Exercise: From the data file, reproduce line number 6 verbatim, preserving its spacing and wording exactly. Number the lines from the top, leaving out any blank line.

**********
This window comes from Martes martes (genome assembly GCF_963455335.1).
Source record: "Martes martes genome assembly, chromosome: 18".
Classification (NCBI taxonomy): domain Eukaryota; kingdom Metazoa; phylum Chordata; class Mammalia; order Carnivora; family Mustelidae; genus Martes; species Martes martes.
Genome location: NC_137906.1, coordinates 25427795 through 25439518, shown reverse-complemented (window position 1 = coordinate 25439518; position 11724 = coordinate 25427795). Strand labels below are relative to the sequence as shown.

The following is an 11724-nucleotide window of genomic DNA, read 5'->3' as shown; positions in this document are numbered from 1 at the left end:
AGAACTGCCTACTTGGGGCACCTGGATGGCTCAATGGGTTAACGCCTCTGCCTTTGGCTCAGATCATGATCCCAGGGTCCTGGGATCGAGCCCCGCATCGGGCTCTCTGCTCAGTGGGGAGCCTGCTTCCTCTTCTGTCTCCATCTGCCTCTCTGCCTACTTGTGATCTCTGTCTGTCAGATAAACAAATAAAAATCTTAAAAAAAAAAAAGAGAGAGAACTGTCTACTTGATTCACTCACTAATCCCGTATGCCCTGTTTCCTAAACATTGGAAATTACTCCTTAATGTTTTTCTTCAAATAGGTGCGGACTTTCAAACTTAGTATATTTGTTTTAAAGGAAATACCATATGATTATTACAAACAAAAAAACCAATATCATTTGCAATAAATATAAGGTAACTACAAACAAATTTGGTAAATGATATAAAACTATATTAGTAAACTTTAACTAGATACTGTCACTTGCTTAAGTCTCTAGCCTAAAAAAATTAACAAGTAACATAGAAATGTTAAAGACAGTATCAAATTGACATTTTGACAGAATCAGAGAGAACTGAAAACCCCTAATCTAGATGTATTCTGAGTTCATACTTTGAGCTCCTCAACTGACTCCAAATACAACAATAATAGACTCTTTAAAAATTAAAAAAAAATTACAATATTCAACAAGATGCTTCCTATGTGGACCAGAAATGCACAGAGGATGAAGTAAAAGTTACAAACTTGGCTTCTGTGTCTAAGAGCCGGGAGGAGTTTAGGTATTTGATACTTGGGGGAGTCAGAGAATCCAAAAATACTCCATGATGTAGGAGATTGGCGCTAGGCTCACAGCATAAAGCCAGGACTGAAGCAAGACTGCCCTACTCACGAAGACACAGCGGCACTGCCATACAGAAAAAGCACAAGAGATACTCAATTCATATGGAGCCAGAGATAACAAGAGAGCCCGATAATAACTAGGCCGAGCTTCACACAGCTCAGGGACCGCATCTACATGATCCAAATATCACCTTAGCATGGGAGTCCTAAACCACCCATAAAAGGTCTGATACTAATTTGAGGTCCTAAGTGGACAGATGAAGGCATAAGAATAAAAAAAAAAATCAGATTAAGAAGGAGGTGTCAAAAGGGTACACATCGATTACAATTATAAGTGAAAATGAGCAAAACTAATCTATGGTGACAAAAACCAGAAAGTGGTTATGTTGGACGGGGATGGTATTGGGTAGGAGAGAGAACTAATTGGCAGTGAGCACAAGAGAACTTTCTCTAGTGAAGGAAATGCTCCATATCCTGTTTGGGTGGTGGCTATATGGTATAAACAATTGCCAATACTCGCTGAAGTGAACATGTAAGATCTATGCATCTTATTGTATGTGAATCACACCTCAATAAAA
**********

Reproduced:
AGAACTGCCTACTTGGGGCACCTGGATGGCTCAATGGGTTAACGCCTCTGCCTTTGGCTCAGATCATGATCCCAGGGTCCTGGGATCGAGCCCCGCATCGGGCTCTCTGCTCAGTGGGGAGCCTGCTTCCTCTTCTGTCTCCATCTGCCTCTCTGCCTACTTGTGATCTCTGTCTGTCAGATAAACAAATAAAAATCTTAAAAAAAAAAAAGAGAGAGAACTGTCTACTTGATTCACTCACTAATCCCGTATGCCCTGTTTCCTAAACATTGGAAATTACTCCTTAATGTTTTTCTTCAAATAGGTGCGGACTTTCAAACTTAGTATATTTGTTTTAAAGGAAATACCATATGATTATTACAAACAAAAAAACCAATATCATTTGCAATAAATATAAGGTAACTACAAACAAATTTGGTAAATGATATAAAACTATATTAGTAAACTTTAACTAGATACTGTCACTTGCTTAAGTCTCTAGCCTAAAAAAATTAACAAGTAACATAGAAATGTTAAAGACAGTATCAAATTGACATTTTGACAGAATCAGAGAGAACTGAAAACCCCTAATCTAGATGTATTCTGAGTTCATACTTTGAGCTCCTCAACTGACTCCAAATACAACAATAATAGACTCTTTAAAAATTAAAAAAAAATTACAATATTCAACAAGATGCTTCCTATGTGGACCAGAAATGCACAGAGGATGAAGTAAAAGTTACAAACTTGGCTTCTGTGTCTAAGAGCCGGGAGGAGTTTAGGTATTTGATACTTGGGGGAGTCAGAGAATCCAAAAATACTCCATGATGTAGGAGATTGGCGCTAGGCTCACAGCATAAAGCCAGGACTGAAGCAAGACTGCCCTACTCACGAAGACACAGCGGCACTGCCATACAGAAAAAGCACAAGAGATACTCAATTCATATGGAGCCAGAGATAACAAGAGAGCCCGATAATAACTAGGCCGAGCTTCACACAGCTCAGGGACCGCATCTACATGATCCAAATATCACCTTAGCATGGGAGTCCTAAACCACCCATAAAAGGTCTGATACTAATTTGAGGTCCTAAGTGGACAGATGAAGGCATAAGAATAAAAAAAAAAATCAGATTAAGAAGGAGGTGTCAAAAGGGTACACATCGATTACAATTATAAGTGAAAATGAGCAAAACTAATCTATGGTGACAAAAACCAGAAAGTGGTTATGTTGGACGGGGATGGTATTGGGTAGGAGAGAGAACTAATTGGCAGTGAGCACAAGAGAACTTTCTCTAGTGAAGGAAATGCTCCATATCCTGTTTGGGTGGTGGCTATATGGTATAAACAATTGCCAATACTCGCTGAAGTGAACATGTAAGATCTATGCATCTTATTGTATGTGAATCACACCTCAATAAAA